VA: Colorfield Variations

As is typically the case with Line productions, Colorfield Variations is an exquisitely packaged release, in this case an audio-visual DVD project curated by Line main man Richard Chartier that features the work of upper-tier experimental electronic music names—Steve Roden, Stephan Mathieu, Frank Bretschneider, and Sawako among them. The contributors either provide their own video accompaniment or used the works of artists associated with the Colour Field painting tradition such as Clyfford Still, Mark Rothko, Barnett Newman, Morris Louis, Helen Frankenthaler, and others (with its emphasis on stripes, washes, and fields of solid color, the movement developed as a reaction to the more energetic and gestural style of Abstract Expressionism). If you're thinking that the style seems a natural fit for Line aesthetic, it goes without saying that you're correct.

What one gets is a synaesthetic experience that's tantamount to bringing the gallery exhibition into one's home, a set ideal for sitting back with the lights off, a big-screen monitor large enough to do the videos justice, and a surround-sound system powerful enough to distribute the micro-sounds around the room. There are thirteen pieces in all, with four exceeding the ten-minute mark alongside shorter settings, and naturally the visual and sonic materials coincide with flickers in the one mirrored by flickers in the other. The background info in some cases proves as fascinating as the work itself. “dark over light earth” by Steve Roden, for example, was designed to act as a smaller ninth painting to show alongside eight Rothko paintings at the Los Angeles Museum of Contemporary Art. Roden used the colours in those eight paintings to generate a score for his own electronics and harmonium parts, while Jacob Danzinger played violin, unrehearsed, while listening on headphones to Morton Feldman's Rothko Chapel. The final work is much like a mutating Rothko painting, with colours shifting from gold and copper to red and blue-grey, often monochrome fields of varying saturation levels and changing light intensities, and sometimes speckled like magnified dust motes accumulating on glass. Sonically the piece is a slowly-shifting and generally peaceful field of electroacoustic sound with the natural pluck and saw of the violin and harmonium positioned at the forefront. Frank Bretschneider's “looping i-vi” is pretty much what you'd expect from the Raster-Noton mainstay: pristine, low-level clicks'n'cuts-styled music paired with light and dark horizontals rising and falling against a blue screen. Stephan Mathieu's “ Orange was the color of her dress” flickers rapidly through flat colour fields, the audio track a beautiful, crystalline sampling of Mathieu's Radioland . “Chronomanic Redux” by Chris Carter and Cosey Fanni Tutti pairs Rothko-like fields of red, blue, and green with placid ambient sounds of prog-like flute playing and softly blowing winds. Sawako opts for micro-sound gestures and mutating pastel shapes in her “Flirting 07121602,” which is based on color data from Helen Frankenthaler's painting, Flirt.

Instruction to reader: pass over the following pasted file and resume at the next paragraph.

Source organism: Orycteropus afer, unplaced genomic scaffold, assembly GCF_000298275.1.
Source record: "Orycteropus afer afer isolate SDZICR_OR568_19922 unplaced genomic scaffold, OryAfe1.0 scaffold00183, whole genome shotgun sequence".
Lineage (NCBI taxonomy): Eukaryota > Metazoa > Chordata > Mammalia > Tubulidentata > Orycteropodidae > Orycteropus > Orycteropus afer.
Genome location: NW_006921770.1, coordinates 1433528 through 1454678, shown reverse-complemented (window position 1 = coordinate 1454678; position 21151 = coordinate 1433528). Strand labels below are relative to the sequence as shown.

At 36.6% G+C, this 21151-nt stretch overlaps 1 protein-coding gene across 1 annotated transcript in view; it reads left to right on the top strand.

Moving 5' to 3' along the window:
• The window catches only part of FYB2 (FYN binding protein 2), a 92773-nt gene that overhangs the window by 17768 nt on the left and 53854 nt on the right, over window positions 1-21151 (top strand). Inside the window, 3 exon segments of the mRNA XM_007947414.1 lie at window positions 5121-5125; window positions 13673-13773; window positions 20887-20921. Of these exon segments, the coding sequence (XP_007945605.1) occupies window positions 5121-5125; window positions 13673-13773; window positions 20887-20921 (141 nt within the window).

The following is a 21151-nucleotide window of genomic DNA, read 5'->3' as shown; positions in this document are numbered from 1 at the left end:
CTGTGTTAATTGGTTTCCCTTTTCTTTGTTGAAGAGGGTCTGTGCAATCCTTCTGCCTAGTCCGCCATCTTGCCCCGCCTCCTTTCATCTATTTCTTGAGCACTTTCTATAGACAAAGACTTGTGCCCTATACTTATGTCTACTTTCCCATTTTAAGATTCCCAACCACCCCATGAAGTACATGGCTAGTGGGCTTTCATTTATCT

Interestingly, some of the most successful pieces happen to be the shortest. “AMP_SWELL,” which pairs video by Sue Costabile and audio by Beequeen, offers an abrupt change from the monochrome treatments that elsewhere dominate. Fluttering images of grid-like patterns fade in and out of the black base while guitar fragments, clinking noises, and electronics mingle in an animated and extroverted style that's pleasingly more conventionally song-like in form. The pairing of translucent clusters of beautiful flower-like shapes (pinks, reds, greys) with violent tearing and smeared sounds leaves a memorable impression in Ryoichi Kurokawa's “Scorch,” while “Chronomops,” with video by Tina Frank and audio by General Magic, is refreshingly frenetic in its aggressive coupling of wild sonics and dizzying colour; like a typhoon of raw digital noise and visual overload, the two-minute comes and goes quickly, flaring out like a dying flame. There are a few occasions where one dimension trumps another. “Ten Thousand Peacock Feathers in Foaming Acid” by Evelina Domnitch and Dmitry Gelfland, for instance, looks beautiful, and so it should: its flowing, green tendrils and shapes are actually the surfaces of nucleating and dissipating soap bubble clusters; sonically, however, the music accompanying it is a less striking mix of sub-atomic ripples, tears, and tones. Generally speaking, though, most of the featured works are symbiotic meldings of sound and vision, and Colorfield Variations is as magnificently designed as one would expect, given its Line origins.

April 2009